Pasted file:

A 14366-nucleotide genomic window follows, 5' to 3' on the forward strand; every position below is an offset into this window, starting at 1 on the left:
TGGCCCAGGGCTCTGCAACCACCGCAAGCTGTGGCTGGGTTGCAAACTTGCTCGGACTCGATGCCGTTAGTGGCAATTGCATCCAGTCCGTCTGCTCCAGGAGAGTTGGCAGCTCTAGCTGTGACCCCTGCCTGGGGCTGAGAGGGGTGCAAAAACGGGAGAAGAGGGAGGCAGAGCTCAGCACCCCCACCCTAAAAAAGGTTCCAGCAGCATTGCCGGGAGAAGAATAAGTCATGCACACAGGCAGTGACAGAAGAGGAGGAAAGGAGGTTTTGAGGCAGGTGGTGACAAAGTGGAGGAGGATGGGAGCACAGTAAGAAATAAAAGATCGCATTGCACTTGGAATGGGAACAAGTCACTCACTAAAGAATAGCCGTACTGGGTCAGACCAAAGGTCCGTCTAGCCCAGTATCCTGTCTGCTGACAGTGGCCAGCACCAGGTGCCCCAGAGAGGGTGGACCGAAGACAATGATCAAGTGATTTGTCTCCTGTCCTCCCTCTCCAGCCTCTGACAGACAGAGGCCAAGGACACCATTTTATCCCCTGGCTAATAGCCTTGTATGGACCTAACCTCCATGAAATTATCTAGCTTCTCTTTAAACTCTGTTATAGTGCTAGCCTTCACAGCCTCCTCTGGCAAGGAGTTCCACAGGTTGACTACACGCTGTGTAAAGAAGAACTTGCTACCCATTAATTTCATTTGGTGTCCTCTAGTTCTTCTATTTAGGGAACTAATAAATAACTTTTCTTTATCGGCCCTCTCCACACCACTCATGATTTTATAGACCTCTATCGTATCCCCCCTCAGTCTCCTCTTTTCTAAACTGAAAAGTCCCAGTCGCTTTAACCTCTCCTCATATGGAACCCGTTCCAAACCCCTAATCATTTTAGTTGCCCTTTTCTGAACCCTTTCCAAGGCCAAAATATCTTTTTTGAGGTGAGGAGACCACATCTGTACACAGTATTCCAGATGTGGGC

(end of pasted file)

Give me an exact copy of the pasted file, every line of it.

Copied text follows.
A 14366-nucleotide genomic window follows, 5' to 3' on the forward strand; every position below is an offset into this window, starting at 1 on the left:
TGGCCCAGGGCTCTGCAACCACCGCAAGCTGTGGCTGGGTTGCAAACTTGCTCGGACTCGATGCCGTTAGTGGCAATTGCATCCAGTCCGTCTGCTCCAGGAGAGTTGGCAGCTCTAGCTGTGACCCCTGCCTGGGGCTGAGAGGGGTGCAAAAACGGGAGAAGAGGGAGGCAGAGCTCAGCACCCCCACCCTAAAAAAGGTTCCAGCAGCATTGCCGGGAGAAGAATAAGTCATGCACACAGGCAGTGACAGAAGAGGAGGAAAGGAGGTTTTGAGGCAGGTGGTGACAAAGTGGAGGAGGATGGGAGCACAGTAAGAAATAAAAGATCGCATTGCACTTGGAATGGGAACAAGTCACTCACTAAAGAATAGCCGTACTGGGTCAGACCAAAGGTCCGTCTAGCCCAGTATCCTGTCTGCTGACAGTGGCCAGCACCAGGTGCCCCAGAGAGGGTGGACCGAAGACAATGATCAAGTGATTTGTCTCCTGTCCTCCCTCTCCAGCCTCTGACAGACAGAGGCCAAGGACACCATTTTATCCCCTGGCTAATAGCCTTGTATGGACCTAACCTCCATGAAATTATCTAGCTTCTCTTTAAACTCTGTTATAGTGCTAGCCTTCACAGCCTCCTCTGGCAAGGAGTTCCACAGGTTGACTACACGCTGTGTAAAGAAGAACTTGCTACCCATTAATTTCATTTGGTGTCCTCTAGTTCTTCTATTTAGGGAACTAATAAATAACTTTTCTTTATCGGCCCTCTCCACACCACTCATGATTTTATAGACCTCTATCGTATCCCCCCTCAGTCTCCTCTTTTCTAAACTGAAAAGTCCCAGTCGCTTTAACCTCTCCTCATATGGAACCCGTTCCAAACCCCTAATCATTTTAGTTGCCCTTTTCTGAACCCTTTCCAAGGCCAAAATATCTTTTTTGAGGTGAGGAGACCACATCTGTACACAGTATTCCAGATGTGGGC